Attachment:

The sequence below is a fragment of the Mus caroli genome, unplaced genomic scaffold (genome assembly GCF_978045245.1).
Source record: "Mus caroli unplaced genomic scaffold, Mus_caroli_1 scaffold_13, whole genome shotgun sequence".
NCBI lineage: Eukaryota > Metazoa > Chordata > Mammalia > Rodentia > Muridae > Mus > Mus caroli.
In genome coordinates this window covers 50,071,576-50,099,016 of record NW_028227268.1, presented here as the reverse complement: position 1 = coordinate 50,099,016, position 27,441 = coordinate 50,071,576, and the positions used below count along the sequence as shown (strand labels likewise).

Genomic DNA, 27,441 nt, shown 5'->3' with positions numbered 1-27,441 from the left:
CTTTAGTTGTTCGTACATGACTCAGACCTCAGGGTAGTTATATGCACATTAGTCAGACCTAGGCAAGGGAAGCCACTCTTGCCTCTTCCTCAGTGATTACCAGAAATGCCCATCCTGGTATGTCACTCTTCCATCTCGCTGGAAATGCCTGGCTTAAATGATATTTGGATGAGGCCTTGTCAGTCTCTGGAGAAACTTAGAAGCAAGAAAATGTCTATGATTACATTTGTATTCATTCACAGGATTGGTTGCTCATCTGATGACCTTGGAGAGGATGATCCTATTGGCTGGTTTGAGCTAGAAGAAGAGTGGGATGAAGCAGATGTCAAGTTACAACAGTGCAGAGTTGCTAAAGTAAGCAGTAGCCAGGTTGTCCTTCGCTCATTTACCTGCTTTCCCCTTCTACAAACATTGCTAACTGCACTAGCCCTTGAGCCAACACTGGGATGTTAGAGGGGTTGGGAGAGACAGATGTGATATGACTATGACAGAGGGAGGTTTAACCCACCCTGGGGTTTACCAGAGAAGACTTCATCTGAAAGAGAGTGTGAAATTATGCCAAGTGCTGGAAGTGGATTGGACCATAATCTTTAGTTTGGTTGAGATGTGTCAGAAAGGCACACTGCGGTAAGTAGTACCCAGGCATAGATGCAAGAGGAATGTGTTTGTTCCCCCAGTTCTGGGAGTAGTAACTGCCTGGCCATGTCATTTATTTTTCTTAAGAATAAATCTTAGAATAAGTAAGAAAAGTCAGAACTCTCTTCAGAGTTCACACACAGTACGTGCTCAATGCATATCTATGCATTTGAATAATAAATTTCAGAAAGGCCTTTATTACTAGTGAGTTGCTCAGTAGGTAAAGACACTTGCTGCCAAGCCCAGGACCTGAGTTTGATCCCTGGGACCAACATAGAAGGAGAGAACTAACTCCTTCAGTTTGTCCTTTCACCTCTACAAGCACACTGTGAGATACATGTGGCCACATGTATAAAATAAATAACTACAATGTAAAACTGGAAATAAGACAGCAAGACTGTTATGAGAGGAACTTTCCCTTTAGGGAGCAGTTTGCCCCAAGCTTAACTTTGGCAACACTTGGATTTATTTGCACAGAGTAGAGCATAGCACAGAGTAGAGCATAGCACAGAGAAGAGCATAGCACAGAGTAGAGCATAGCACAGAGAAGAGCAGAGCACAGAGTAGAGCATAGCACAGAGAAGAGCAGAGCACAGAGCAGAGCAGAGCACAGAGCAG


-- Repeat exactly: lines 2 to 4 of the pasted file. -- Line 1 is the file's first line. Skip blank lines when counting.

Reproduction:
Source record: "Mus caroli unplaced genomic scaffold, Mus_caroli_1 scaffold_13, whole genome shotgun sequence".
NCBI lineage: Eukaryota > Metazoa > Chordata > Mammalia > Rodentia > Muridae > Mus > Mus caroli.
In genome coordinates this window covers 50,071,576-50,099,016 of record NW_028227268.1, presented here as the reverse complement: position 1 = coordinate 50,099,016, position 27,441 = coordinate 50,071,576, and the positions used below count along the sequence as shown (strand labels likewise).